Make the most of your New Isa
Savers will soon be able to take advantage of the government's bumper tax break promised in the Chancellor's March budget, allowing everyone to shelter £15,000 a year from the taxman.
Until this summer, people have been restricted as to how they split their tax-free savings between cash Isas and stocks and shares Isas. The limit for the amount saved in stocks and shares is set at £11,880 and the maximum for cash Isas is £5,940.
But the introduction of Nisas on 1 July 2014, will see a new and improved total of £15,000 for the 2014/15 tax year allowing all – or none – to be in cash.
Some savers will, of course, prefer to have their money where they can see it – in a savings account. This will make the decision over how to invest the new £15,000 allowance fairly straightforward. But while it is important to have some money in cash for the proverbial rainy day, the argument for placing your hard-earned nest egg into stocks and shares is compelling.
A recent study revealed that the average stocks and shares Isa fund posted growth of 9.42% during the 2013/14 tax year. This follows on from double-digit growth of 13.7% during the previous 2012/13 tax year.
By contrast, the average interest rate on cash Isas (both fixed and variable rate) during the course of the 2013/14 tax year was just 1.69%.
Richard Eagling, spokesperson for Moneyfacts, says: "The performance of stocks and shares Isas during the 2013/14 tax year has been pleasing. The vast majority of investors who opted for a stocks and shares Isa rather than a cash Isa will have been rewarded for their decision. With no significant improvement in cash Isa rates, we would expect to see the popularity of stocks and shares Isas increase further this tax year."
Isa savings are incredibly popular thanks to the tax breaks. In fact, the latest figures from the Investment Management Association show £2.3 billion was invested in stocks and shares Isas in the most recent tax year, which is over £1 billion more than the previous year.
How should I split my new allowance?
While savers can choose between a straightforward deposit account and one invested in stocks and shares, those who have stuck with cash have seen the damaging effects of interest rates that have been rooted at 0.5% since March 2009.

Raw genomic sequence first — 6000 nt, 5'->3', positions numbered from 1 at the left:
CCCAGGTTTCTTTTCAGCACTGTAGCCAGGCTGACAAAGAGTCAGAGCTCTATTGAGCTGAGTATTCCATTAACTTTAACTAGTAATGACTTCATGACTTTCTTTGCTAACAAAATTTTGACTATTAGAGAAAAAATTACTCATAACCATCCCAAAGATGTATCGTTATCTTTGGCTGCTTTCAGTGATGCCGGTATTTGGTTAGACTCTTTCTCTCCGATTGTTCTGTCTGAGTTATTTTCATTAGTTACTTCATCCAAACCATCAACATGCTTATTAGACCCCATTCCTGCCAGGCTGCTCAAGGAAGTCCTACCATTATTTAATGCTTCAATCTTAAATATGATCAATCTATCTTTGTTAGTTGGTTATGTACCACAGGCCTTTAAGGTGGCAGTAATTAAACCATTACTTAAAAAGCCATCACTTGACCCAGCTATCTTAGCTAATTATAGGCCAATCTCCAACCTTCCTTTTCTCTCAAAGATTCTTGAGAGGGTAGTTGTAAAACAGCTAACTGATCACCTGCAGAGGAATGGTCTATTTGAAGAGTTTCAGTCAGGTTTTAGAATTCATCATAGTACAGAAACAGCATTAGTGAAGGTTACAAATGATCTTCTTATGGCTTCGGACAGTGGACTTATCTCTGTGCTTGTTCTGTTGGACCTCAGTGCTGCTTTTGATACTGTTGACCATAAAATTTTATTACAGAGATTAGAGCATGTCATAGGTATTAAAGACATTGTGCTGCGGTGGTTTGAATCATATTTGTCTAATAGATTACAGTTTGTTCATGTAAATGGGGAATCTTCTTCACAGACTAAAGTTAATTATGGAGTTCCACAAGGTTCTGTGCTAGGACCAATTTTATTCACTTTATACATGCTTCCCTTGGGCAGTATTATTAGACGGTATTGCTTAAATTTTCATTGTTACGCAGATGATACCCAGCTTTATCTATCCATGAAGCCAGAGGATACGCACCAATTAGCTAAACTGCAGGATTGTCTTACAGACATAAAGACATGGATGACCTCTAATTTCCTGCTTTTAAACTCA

Indeed, the buying power of their nest eggs has been slashed by 10.4% over these five years, according to analysis from fund group M&G. It says £10,000 put away in savings five years ago is now worth just £8,960 in real terms. Yet those who plumped for stockmarket investments would have seen far more impressive returns. Over the past five years, UK equities would have provided investors with an impressive return of 99.4% when factoring in inflation, turning £10,000 into £19,940.
Most cash Isas pay less than today's slightly reduced inflation rate of 1.6%, so the majority of savers are losing money in real terms. Experts are urging people to consider other asset classes for income to make sure their money is growing.
Patrick Connolly, IFA at Chase de Vere, says: "A beginner investor should start with 100% in cash and as they start to invest in stocks and shares this percentage will decrease."An intermediate investor might have 25% in cash and 75% in stocks and shares. A sophisticated investor might have a larger amount in cash in absolute terms, especially as they get older. However, in percentage terms it's likely that the bulk of their investments will be in stocks and shares. They might hold 10% in cash and 90% in stocks and shares, for example."